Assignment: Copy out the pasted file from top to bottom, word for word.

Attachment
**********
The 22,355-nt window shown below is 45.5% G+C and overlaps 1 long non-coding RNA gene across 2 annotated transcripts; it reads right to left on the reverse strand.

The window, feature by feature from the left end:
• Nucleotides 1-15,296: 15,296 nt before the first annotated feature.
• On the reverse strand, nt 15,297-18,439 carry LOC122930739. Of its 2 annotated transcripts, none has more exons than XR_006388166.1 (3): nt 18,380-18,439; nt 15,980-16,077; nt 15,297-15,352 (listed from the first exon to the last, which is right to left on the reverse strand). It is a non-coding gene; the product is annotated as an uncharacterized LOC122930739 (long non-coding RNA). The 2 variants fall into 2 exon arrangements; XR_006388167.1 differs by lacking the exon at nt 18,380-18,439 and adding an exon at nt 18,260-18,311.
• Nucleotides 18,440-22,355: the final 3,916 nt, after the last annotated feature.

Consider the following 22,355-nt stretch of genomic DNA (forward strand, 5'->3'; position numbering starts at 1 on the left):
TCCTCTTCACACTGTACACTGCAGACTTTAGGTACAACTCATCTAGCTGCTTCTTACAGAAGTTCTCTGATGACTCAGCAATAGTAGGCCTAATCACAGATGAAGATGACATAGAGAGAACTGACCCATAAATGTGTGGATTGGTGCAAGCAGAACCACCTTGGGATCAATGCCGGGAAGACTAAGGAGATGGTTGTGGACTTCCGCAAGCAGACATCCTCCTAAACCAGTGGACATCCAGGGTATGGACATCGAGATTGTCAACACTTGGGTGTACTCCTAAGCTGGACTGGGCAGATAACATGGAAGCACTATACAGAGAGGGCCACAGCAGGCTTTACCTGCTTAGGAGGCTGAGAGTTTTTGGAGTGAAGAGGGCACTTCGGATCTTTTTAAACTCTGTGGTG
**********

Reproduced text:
The 22,355-nt window shown below is 45.5% G+C and overlaps 1 long non-coding RNA gene across 2 annotated transcripts; it reads right to left on the reverse strand.

The window, feature by feature from the left end:
• Nucleotides 1-15,296: 15,296 nt before the first annotated feature.
• On the reverse strand, nt 15,297-18,439 carry LOC122930739. Of its 2 annotated transcripts, none has more exons than XR_006388166.1 (3): nt 18,380-18,439; nt 15,980-16,077; nt 15,297-15,352 (listed from the first exon to the last, which is right to left on the reverse strand). It is a non-coding gene; the product is annotated as an uncharacterized LOC122930739 (long non-coding RNA). The 2 variants fall into 2 exon arrangements; XR_006388167.1 differs by lacking the exon at nt 18,380-18,439 and adding an exon at nt 18,260-18,311.
• Nucleotides 18,440-22,355: the final 3,916 nt, after the last annotated feature.

Consider the following 22,355-nt stretch of genomic DNA (forward strand, 5'->3'; position numbering starts at 1 on the left):
TCCTCTTCACACTGTACACTGCAGACTTTAGGTACAACTCATCTAGCTGCTTCTTACAGAAGTTCTCTGATGACTCAGCAATAGTAGGCCTAATCACAGATGAAGATGACATAGAGAGAACTGACCCATAAATGTGTGGATTGGTGCAAGCAGAACCACCTTGGGATCAATGCCGGGAAGACTAAGGAGATGGTTGTGGACTTCCGCAAGCAGACATCCTCCTAAACCAGTGGACATCCAGGGTATGGACATCGAGATTGTCAACACTTGGGTGTACTCCTAAGCTGGACTGGGCAGATAACATGGAAGCACTATACAGAGAGGGCCACAGCAGGCTTTACCTGCTTAGGAGGCTGAGAGTTTTTGGAGTGAAGAGGGCACTTCGGATCTTTTTAAACTCTGTGGTG